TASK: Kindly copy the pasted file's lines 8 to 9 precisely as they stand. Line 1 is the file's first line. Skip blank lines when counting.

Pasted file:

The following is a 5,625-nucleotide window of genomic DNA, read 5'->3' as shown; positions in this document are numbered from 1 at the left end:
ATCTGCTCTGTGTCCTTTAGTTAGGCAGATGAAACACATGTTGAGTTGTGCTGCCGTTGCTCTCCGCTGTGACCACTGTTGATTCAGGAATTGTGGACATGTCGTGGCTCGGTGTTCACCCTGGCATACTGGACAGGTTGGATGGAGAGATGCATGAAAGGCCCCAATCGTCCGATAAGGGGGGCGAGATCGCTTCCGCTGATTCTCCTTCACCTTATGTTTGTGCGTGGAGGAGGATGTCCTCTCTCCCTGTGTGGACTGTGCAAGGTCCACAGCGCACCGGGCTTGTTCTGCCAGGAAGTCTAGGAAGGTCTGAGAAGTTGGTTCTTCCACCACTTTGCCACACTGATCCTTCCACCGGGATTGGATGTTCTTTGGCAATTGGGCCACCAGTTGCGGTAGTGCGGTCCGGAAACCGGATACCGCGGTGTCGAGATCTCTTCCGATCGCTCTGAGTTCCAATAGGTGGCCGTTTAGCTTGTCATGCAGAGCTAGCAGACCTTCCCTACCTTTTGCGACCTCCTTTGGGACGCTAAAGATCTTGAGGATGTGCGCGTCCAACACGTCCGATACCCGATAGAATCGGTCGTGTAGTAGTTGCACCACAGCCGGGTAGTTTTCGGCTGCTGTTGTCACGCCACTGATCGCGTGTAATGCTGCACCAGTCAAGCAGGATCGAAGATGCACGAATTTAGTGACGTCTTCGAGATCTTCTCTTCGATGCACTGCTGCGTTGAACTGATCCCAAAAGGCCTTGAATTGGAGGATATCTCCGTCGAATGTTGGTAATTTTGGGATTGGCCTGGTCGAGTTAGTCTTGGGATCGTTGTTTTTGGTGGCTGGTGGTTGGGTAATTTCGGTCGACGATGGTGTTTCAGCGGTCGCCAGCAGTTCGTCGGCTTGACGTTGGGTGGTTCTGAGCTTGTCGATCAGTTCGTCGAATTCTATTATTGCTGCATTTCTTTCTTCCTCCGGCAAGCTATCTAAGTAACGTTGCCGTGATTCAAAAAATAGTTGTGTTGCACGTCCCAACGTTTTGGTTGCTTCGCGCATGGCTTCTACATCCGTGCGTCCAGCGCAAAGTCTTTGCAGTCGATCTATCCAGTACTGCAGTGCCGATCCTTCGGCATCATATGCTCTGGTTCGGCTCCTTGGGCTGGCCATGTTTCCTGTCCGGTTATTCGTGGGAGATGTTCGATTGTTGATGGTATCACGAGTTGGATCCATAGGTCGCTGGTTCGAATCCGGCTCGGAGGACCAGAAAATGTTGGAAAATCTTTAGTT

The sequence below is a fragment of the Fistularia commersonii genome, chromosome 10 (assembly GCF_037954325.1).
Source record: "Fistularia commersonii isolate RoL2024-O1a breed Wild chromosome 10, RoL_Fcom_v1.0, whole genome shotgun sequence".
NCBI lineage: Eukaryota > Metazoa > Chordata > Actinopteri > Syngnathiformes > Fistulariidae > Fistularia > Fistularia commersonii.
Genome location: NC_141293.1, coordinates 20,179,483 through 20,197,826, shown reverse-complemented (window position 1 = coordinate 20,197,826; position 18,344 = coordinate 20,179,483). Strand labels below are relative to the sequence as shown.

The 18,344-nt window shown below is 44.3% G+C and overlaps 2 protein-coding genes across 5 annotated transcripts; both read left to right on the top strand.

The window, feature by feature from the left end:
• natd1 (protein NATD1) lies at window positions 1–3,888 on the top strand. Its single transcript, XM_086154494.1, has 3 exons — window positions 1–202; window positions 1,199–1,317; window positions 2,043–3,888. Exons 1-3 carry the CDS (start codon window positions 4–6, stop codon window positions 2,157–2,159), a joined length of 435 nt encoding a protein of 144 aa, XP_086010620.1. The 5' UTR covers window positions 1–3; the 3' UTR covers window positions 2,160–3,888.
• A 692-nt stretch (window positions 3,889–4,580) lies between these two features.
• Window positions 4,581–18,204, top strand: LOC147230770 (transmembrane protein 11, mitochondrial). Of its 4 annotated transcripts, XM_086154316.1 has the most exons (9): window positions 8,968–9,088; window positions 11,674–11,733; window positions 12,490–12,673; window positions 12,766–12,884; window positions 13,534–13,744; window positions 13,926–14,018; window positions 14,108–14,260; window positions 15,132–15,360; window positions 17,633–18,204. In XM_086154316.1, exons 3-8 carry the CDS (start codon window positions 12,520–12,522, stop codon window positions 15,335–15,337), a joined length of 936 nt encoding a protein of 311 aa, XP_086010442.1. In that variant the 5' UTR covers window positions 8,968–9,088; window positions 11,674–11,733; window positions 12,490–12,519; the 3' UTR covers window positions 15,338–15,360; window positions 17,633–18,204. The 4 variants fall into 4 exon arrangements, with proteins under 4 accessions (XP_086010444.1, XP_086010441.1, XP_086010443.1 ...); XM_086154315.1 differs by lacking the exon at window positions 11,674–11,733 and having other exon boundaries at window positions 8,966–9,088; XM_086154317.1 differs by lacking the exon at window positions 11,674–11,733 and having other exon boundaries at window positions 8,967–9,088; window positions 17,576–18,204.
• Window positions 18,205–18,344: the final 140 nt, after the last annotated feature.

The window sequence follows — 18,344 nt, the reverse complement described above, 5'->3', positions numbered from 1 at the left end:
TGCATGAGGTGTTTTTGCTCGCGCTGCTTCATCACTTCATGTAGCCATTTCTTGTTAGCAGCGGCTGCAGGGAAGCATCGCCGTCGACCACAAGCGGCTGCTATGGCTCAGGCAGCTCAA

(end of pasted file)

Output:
The window, feature by feature from the left end:
• natd1 (protein NATD1) lies at window positions 1–3,888 on the top strand. Its single transcript, XM_086154494.1, has 3 exons — window positions 1–202; window positions 1,199–1,317; window positions 2,043–3,888. Exons 1-3 carry the CDS (start codon window positions 4–6, stop codon window positions 2,157–2,159), a joined length of 435 nt encoding a protein of 144 aa, XP_086010620.1. The 5' UTR covers window positions 1–3; the 3' UTR covers window positions 2,160–3,888.